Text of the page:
Gels, GUs, energy packs….whatever you call them, if you’re a long distance athlete you’re no doubt all-too-familiar with them.They’re sweet and sticky, often thick and messy, and occasionaly, the cause of your undoing. The great news is that there is another way.
I’ve quit gels and you should consider it too. Here’s why:
1. Simple sugars. With the popularity of Good Calories, Bad Calories, Sweet Poison and I Quit Sugar, I don’t think we need to delve into the science again, but I will remind you of this: fructose makes you fat.
As athletes, there is a fine line between fuelling well and remaining lean and fat adapted. Excess fructose will mean that no matter how much training you do, you still have the potential to carry excess body fat, particularly around your mid-section. I’ve covered the steps to becoming fat adapted here and the same should apply to race day.
Tip: avoid all gels containing fructose.
It’s great to see some brands releasing fructose free gels, which certainly means they are a better choice, so please, if you have to purchase gels, at least read the ingredients first.
Note: before all you physiology experts start to argue with me, I’m well aware of GLUT-4 and GLUT-5 transporters and the research that shows enhanced uptake with a combination of sugars (my post-graduate thesis studied exactly this). The point is not to need so much fuel in the first place, and fat adaption will facilitate this. Secondly, too much fructose will cause problem gastrointestinal (GI) issues and become your potential undoing on race day. More on this to come.
2. Energy spikes. Simple sugars do exactly that, they spike your blood sugar. Take one gel and you’ll need another in 30 minutes, I guarantee. And if you don’t take another hit, be ready for a drop in speed, power, energy or an all-out bonk.
A large number of gels on the market these days contain maltodextrin, a complex carbohydrate with a far greater absorption rate (15-18%) than that of simple sugars, such as fructose (6-8%). Maltodextrin is rapidly absorbed as glucose, is easily digestible, and is far less likely to cause GI upset. This should be the first ingredient in the gel if you are selecting one.
3. Artificial ingredients. Anything that comes in a box, packet or wrapper stays in there for one reason and one reason only: preservatives. Even some of the better brands out there still contain way too many ingredients for my liking. Remember our golden rule: if it contains more than five ingredients, please put it back on the shelf.
One brand that does appear to be all natural is Vega Sport. The first ingredient, however, is dates and I’m not convinced that the fructose is necessary or suitable for long course athletes.
There are now a couple of additional brands on the market following the natural route, and even using coconut water as one of the carbohydrate sources, but they cost up to $120.00 for a 24 pack. That’s $5/gel. No thank you.
“But if I quit gels, what do I use?”, I hear you ask.
Here’s the solution: Freedom Fuel, my homemade energy gel.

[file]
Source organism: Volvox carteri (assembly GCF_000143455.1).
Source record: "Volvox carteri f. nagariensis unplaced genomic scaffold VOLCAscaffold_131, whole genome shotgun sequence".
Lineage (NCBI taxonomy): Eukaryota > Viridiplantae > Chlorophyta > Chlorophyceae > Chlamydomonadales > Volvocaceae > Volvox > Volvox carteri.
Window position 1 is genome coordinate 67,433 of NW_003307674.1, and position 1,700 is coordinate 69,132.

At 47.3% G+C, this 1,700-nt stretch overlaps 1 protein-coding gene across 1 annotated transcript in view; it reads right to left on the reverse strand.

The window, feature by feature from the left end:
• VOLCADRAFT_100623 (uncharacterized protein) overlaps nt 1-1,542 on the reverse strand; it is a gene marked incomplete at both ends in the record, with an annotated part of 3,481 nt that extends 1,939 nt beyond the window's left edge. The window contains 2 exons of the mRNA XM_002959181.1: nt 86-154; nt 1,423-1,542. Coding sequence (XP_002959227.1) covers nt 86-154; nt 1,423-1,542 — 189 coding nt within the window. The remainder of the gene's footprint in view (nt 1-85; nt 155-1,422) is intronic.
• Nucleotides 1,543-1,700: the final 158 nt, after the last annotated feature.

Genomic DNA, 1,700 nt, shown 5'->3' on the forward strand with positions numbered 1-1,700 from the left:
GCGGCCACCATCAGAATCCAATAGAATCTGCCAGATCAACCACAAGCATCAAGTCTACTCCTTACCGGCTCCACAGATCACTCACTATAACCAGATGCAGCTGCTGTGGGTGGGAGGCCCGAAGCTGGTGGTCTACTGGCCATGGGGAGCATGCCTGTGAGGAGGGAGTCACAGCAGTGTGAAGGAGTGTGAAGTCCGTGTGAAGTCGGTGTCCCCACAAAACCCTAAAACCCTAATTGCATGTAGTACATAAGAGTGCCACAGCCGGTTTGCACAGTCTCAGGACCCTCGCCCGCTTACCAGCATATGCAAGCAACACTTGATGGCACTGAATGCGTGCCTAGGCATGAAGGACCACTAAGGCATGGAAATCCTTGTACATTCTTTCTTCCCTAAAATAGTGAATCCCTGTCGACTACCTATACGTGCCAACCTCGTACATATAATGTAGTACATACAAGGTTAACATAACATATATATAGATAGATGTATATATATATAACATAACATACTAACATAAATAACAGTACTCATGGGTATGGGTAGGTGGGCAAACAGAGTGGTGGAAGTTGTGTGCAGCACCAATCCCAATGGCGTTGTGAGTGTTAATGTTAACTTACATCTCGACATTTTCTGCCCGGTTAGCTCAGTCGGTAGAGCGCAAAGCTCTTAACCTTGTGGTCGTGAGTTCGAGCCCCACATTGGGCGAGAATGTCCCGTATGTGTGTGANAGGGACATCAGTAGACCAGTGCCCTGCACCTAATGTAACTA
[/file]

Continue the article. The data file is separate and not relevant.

To avoid excess fructose, artificial ingredients and gut trouble in training and on race day, try this natural fuelling alternate. Freedom Fuel is gluten free, refined sugar free, all natural and tastes great!
Ingredients (Serves 1)
- 2 teaspoons rice malt syrup
- 1 teaspoon medium chain triglyceride (MCT) oil (available here)
- ¼ cup raspberries
- The juice from ¼ lemon
- A pinch of Himalayan salt
- A dash of hot water
- Blend all ingredients until smooth.
- Pour through a strainer to remove pips. Transfer carefully into a gel flask and seal well.
Please note: this recipe has been updated, so please check you are using the most recent version.
One serve is ~20g of carbohydrates and 5g of fat, so please make multiple serves based on your exercise duration and fuelling requirements. This recipe can also be used like a commercial liquid fuel on the bike. To make a “multi-hour” bottle simply multiply the recipe by the number of serves you require and add enough water to reach your desired consistency and taste. Please trial this in training – remember, nothing new happens on race day.
The advantage on the bike, is that you have more options. I personally advise a combination of liquids and solids, particularly when you are starting out, and my No Bake Energy Bars are a great natural, homemade alternative to the expensive, well-marketed, store-bought sports nutrition.
Another great option on the bike is Generation UCAN‘s SuperStarch (available here). I personally use this on the bike (and Freedom Fuel on the run) in my long course triathlons and experience consistent energy and zero gut troubles. Some of you may be more familiar with Hammer Nutrition‘s Perpetuem, which I believe to be our third best option now I have had sufficient trial and error with both Freedom Fuel and SuperStarch.
Tip: Try Freedom Fuel in your next +90 minute training session.
Note: SuperStarch does have a chalky taste if made too concentrated. I believe the ideal consistency is 2 scoops per 750ml bottle. Add the juice of one lemon and a good pinch of sea salt and it becomes the perfect mixture of fuel and electrolytes. Please ensure you shake your bottle regularly to avoid the powder settling to the bottom.
In summary, there are far better options than relying on gels as your fuelling strategy. If you are not yet convinced, please at least follow the above guidelines when making your selection. The best option is to make your own and Freedom Fuel is a fantastic cheap and efficient recipe I hope you have great success with.
Ready to quit gels but still not sure about your sports nutrition plan? Book a consultation with me here. I’d love to help. Correct fuelling is the cornerstone of your success as an athlete. Go natural and your performance will speak for itself.